Eleanor was a caring and loving friend who gave me advice, cards, tickets to wonderful events,  rides to appointments when I was dealing with health issues,  and — during rain and shine —  her fabulous company (described here, here, herehere, here, here, here, here, and here,). We talked about cats, haircuts, food, work, politics, children, husbands, other people, social justice, the present, the past, the future, love, and everything else under the sun.

Whenever I asked her if I could put her picture in my blog, she’d say, “Some day.  Not yet.” I can picture the sunshine of her kind, curious, and loving face, right now.

Eleanor gave me these avocado socks …

… and I believe that the last time I saw her we had avocado toast, dining under the sun at a cafe near the shore.  There was such synchronicity and connection between us, we often finished each other’s sentences.

I took many photos yesterday, staring at the sun and the new reality that my long-time friend Eleanor had passed on.

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That last photo of a couple staring at the sun makes me think about Eleanor’s husband, Ira, who sent me the email yesterday about her passing.  May her memory be a comfort to him, her two children, and all who loved her.

As always, I’m staring at gratitude for all I have, here and now.

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Categories: in memoriam, personal growth, photojournalism | Tags: , , , , , , , , , | 38 Comments

Day 2623: We really don’t know how we affect other people

Two thousand, five hundred, and five days ago (but who’s counting?), I wrote another blog post with the same title as this one.

We really don’t know how we affect other people.

Rhys — the welcoming, perceptive, kind, aware, attentive, versatile, soulful, generous,  and lovable server at Junior’s restaurant in New York City — really didn’t know how he affected me until I published yesterday’s blog post (and today’s!).

I really didn’t know how I affected Rhys until he showed me his instagram account yesterday and asked to get some pictures with me yesterday.

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I really don’t know how I affect other people by sharing thoughts and images here, including these:

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I’ve encountered so many people during my experience at this year’s American Group Psychotherapy Association conference. They really don’t know how they affected me, which was profoundly.

Perhaps McCoy Tyner, the incredible jazz pianist who died yesterday, didn’t really know how he affected other people.  Here‘s one of the most affecting pieces of music I’ve ever heard (performed live in Berlin in 1990):

Here‘s the recording of “Fly with the Wind” which has affected me for decades:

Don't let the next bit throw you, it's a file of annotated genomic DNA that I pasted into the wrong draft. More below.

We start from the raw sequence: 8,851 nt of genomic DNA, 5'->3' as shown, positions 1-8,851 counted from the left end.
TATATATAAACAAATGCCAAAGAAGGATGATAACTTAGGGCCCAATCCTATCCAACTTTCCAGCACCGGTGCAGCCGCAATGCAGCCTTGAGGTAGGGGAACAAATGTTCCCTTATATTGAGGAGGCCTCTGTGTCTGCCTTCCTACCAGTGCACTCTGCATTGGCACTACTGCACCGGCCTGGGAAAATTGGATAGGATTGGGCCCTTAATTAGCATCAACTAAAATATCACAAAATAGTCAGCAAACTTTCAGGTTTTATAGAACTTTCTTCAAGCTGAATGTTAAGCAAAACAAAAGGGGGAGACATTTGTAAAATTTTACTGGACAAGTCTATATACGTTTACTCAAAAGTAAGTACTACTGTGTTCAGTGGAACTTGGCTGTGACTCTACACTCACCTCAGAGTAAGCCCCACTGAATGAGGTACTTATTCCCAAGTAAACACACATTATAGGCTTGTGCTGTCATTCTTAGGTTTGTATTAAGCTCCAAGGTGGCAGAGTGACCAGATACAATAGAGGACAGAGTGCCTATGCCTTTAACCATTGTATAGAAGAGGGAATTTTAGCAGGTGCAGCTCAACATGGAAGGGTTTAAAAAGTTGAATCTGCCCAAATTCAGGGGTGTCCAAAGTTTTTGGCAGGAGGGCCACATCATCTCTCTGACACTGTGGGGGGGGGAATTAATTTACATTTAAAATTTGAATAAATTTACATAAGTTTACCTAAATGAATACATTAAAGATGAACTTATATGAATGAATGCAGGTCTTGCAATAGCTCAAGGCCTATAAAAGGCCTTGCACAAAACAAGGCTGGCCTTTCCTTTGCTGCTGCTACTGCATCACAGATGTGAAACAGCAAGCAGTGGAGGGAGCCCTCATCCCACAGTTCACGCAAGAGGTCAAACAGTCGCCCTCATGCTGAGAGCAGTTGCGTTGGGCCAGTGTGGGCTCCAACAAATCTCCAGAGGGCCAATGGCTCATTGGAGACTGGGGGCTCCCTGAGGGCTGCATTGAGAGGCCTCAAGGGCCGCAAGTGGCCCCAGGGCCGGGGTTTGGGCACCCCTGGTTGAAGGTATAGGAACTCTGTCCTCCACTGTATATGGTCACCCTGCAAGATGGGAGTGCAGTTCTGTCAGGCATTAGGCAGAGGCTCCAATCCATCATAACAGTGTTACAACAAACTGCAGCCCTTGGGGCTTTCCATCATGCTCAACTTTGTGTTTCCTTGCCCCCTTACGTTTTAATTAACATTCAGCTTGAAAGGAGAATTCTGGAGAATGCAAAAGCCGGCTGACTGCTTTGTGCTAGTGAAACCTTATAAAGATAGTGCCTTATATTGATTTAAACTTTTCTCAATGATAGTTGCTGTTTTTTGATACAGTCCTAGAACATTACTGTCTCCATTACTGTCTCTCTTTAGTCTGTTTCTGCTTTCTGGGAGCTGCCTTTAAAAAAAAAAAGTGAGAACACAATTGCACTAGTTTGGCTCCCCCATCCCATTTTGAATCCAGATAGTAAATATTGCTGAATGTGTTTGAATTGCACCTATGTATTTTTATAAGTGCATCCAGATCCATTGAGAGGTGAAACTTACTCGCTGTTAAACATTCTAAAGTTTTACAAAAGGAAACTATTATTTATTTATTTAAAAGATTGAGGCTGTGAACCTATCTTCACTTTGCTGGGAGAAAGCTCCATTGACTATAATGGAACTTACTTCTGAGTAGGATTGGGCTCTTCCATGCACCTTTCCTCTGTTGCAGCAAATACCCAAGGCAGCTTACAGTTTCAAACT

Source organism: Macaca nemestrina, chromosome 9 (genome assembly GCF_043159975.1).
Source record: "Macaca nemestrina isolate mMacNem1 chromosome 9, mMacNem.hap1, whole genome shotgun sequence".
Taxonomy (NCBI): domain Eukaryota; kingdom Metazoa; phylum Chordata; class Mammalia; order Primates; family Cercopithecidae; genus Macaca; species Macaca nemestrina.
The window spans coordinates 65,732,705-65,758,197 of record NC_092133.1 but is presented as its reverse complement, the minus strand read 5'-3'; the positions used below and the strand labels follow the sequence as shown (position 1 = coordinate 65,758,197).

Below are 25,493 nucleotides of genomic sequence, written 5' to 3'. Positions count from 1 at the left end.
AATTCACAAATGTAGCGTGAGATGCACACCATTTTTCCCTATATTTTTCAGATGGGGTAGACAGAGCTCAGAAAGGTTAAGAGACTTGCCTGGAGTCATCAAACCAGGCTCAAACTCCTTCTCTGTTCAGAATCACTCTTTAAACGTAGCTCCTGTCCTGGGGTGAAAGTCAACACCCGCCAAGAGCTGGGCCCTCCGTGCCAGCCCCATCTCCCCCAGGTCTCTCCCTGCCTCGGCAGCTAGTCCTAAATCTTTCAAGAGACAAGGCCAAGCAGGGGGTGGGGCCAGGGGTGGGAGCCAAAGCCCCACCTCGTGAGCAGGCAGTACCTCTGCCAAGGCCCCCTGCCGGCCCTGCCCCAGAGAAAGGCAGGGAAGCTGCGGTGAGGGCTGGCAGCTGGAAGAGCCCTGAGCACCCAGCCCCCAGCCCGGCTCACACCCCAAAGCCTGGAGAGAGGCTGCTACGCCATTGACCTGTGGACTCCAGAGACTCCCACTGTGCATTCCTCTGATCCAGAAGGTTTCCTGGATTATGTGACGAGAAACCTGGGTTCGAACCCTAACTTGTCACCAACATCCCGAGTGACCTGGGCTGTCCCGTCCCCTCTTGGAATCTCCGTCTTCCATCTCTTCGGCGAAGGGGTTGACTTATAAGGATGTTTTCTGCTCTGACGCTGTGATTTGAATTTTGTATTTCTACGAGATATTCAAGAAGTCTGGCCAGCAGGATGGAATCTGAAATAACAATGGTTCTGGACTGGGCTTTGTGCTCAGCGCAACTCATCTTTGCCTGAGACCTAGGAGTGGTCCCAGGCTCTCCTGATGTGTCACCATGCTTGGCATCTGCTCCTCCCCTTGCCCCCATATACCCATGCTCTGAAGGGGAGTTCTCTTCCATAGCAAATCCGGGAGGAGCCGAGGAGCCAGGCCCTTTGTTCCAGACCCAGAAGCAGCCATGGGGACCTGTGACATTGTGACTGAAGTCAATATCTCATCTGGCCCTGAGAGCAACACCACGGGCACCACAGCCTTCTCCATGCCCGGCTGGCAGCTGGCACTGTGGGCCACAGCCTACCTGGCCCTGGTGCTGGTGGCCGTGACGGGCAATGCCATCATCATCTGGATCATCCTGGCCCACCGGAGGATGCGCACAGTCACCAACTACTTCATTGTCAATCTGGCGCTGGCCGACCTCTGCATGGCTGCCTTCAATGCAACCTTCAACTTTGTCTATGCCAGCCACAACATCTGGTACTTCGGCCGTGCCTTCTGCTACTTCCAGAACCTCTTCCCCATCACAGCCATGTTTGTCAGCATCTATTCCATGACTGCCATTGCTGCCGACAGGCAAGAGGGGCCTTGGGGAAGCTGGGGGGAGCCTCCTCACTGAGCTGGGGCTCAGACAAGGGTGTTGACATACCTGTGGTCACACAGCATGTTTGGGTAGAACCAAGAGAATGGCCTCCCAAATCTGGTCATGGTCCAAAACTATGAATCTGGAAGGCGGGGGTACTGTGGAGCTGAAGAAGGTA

Here‘s another incredible piece from the same album:

We really don’t know how we affect other people unless we tell each other. I want to tell you how I grateful I am for all of you, every day.

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Categories: group therapy, in memoriam, personal growth, photojournalism | Tags: , , , , , , , , | 21 Comments

Day 2605: Feet First

Yesterday, when I was walking down the street with my feet first, I heard “Feet First” from the album Street Dreams by the late, great keyboardist Lyle Mays.

My first thought was “Tomorrow’s blog is going to include ‘Feet First’ and photos with feet!”

The first photo I took was of my own feet on the street.

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And as I walked through the day with my feet first, I realized, again, how much it helps to take life one step at a time.

Here are the other feet I captured yesterday:

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Now it’s time for me to step through another day, feet first.

Thanks to Lyle Mays, artists,  cats, and all who help me step through life feet first, including YOU!

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Categories: in memoriam, personal growth, photojournalism | Tags: , , , , , , , , | 22 Comments

Day 2601: Please be considerate

Please be considerate and tell me which of these photos you like best and why.

Please be considerate and join me in paying homage, again, to one of my favorite musicians , the late great Lyle Mays.

Please be considerate and accept this short and simple post, because I am in the middle of considering so many obligations right now.

Please be considerate of how grateful I am for all who consider my blog worth visiting, including YOU.

Categories: in memoriam, personal growth, photojournalism | Tags: , , , , , , , , , | 29 Comments